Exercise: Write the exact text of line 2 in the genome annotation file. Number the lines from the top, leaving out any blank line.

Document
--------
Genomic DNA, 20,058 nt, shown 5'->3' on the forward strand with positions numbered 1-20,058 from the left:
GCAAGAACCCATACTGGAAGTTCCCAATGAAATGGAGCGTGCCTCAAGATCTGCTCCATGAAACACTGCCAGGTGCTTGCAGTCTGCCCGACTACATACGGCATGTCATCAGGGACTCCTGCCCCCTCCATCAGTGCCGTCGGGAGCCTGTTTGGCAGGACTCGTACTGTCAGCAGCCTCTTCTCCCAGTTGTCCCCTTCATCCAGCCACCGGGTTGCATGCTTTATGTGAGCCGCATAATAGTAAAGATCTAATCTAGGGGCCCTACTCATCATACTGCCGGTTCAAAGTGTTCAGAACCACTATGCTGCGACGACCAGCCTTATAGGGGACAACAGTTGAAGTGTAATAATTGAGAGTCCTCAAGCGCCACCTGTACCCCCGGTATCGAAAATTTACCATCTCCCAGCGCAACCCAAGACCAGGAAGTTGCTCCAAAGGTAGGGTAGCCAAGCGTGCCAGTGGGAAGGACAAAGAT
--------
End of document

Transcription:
GCAAGAACCCATACTGGAAGTTCCCAATGAAATGGAGCGTGCCTCAAGATCTGCTCCATGAAACACTGCCAGGTGCTTGCAGTCTGCCCGACTACATACGGCATGTCATCAGGGACTCCTGCCCCCTCCATCAGTGCCGTCGGGAGCCTGTTTGGCAGGACTCGTACTGTCAGCAGCCTCTTCTCCCAGTTGTCCCCTTCATCCAGCCACCGGGTTGCATGCTTTATGTGAGCCGCATAATAGTAAAGATCTAATCTAGGGGCCCTACTCATCATACTGCCGGTTCAAAGTGTTCAGAACCACTATGCTGCGACGACCAGCCTTATAGGGGACAACAGTTGAAGTGTAATAATTGAGAGTCCTCAAGCGCCACCTGTACCCCCGGTATCGAAAATTTACCATCTCCCAGCGCAACCCAAGACCAGGAAGTTGCTCCAAAGGTAGGGTAGCCAAGCGTGCCAGTGGGAAGGACAAAGAT